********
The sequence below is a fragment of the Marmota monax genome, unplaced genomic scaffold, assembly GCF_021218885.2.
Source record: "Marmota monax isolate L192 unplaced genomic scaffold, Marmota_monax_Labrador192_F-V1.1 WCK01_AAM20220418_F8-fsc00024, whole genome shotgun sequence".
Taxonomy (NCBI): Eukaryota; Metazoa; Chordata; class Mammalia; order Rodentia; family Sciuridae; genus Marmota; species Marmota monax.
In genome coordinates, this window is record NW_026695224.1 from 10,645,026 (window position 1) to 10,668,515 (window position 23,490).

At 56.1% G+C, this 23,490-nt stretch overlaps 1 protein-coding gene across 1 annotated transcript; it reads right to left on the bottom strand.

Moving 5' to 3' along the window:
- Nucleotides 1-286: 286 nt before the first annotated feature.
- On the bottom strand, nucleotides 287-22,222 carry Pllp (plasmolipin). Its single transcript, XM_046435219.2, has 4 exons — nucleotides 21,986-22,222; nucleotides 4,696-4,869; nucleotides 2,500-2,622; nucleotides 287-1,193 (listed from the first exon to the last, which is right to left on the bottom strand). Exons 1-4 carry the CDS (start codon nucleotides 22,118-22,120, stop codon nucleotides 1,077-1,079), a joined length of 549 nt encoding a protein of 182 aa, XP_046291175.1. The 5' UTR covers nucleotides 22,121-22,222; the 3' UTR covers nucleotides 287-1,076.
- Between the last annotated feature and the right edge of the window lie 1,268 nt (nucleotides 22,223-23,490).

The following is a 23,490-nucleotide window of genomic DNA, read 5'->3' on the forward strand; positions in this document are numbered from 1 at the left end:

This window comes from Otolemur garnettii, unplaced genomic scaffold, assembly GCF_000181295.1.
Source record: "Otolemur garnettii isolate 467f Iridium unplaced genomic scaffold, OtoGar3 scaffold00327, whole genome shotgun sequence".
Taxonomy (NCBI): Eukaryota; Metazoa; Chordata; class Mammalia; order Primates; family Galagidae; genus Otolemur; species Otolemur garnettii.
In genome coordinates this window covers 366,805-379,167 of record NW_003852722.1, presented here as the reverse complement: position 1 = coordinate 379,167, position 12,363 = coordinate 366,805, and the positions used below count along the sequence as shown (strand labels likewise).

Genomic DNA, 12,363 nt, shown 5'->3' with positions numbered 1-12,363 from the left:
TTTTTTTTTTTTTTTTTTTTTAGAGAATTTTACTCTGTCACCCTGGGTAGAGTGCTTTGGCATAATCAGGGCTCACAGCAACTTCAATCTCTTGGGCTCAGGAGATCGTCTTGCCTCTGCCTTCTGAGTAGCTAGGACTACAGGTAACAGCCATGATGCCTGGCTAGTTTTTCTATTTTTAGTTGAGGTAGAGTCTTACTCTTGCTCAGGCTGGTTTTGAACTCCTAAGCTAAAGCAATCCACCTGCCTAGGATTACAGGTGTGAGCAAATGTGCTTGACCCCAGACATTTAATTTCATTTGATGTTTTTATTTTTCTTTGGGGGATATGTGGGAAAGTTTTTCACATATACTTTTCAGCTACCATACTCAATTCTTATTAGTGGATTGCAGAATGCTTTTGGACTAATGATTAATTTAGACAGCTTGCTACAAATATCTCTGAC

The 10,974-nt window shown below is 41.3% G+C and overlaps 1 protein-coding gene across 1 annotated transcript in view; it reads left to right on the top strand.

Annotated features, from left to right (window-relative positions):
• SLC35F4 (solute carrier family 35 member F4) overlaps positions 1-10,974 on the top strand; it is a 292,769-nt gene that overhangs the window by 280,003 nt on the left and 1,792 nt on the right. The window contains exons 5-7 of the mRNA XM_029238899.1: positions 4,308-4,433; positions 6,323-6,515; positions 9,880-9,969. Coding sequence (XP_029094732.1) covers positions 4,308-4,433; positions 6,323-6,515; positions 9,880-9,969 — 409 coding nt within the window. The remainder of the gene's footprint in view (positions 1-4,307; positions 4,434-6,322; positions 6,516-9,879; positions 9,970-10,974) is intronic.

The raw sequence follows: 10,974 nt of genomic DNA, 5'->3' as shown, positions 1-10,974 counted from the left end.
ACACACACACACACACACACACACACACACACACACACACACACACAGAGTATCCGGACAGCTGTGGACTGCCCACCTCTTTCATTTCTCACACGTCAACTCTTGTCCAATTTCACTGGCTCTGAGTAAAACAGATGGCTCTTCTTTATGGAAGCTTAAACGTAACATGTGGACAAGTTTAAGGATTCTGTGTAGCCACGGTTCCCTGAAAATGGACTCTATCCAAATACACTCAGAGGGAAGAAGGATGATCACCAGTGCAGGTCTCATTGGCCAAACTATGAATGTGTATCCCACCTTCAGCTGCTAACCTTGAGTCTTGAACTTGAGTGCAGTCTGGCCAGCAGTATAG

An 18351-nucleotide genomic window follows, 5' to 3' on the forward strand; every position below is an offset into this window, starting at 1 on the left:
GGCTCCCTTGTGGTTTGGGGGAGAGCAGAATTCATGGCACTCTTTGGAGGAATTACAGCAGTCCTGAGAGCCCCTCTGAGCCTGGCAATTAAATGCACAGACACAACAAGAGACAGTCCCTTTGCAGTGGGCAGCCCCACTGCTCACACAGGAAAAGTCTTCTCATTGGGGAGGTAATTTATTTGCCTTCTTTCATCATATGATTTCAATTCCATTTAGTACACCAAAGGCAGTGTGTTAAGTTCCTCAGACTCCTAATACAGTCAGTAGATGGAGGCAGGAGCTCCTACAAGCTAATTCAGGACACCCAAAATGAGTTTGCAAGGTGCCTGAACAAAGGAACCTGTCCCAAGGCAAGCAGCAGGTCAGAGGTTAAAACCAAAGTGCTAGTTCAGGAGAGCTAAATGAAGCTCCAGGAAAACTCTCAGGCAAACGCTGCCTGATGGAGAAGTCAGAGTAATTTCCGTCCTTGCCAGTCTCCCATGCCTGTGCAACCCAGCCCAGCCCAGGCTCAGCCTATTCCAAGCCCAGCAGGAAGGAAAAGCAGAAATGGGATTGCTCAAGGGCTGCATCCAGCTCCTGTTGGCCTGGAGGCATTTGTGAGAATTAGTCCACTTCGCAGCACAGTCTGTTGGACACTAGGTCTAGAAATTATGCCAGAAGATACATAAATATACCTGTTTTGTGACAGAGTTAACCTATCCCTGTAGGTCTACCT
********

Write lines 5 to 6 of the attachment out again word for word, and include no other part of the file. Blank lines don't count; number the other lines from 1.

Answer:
At 56.1% G+C, this 23,490-nt stretch overlaps 1 protein-coding gene across 1 annotated transcript; it reads right to left on the bottom strand.

Moving 5' to 3' along the window: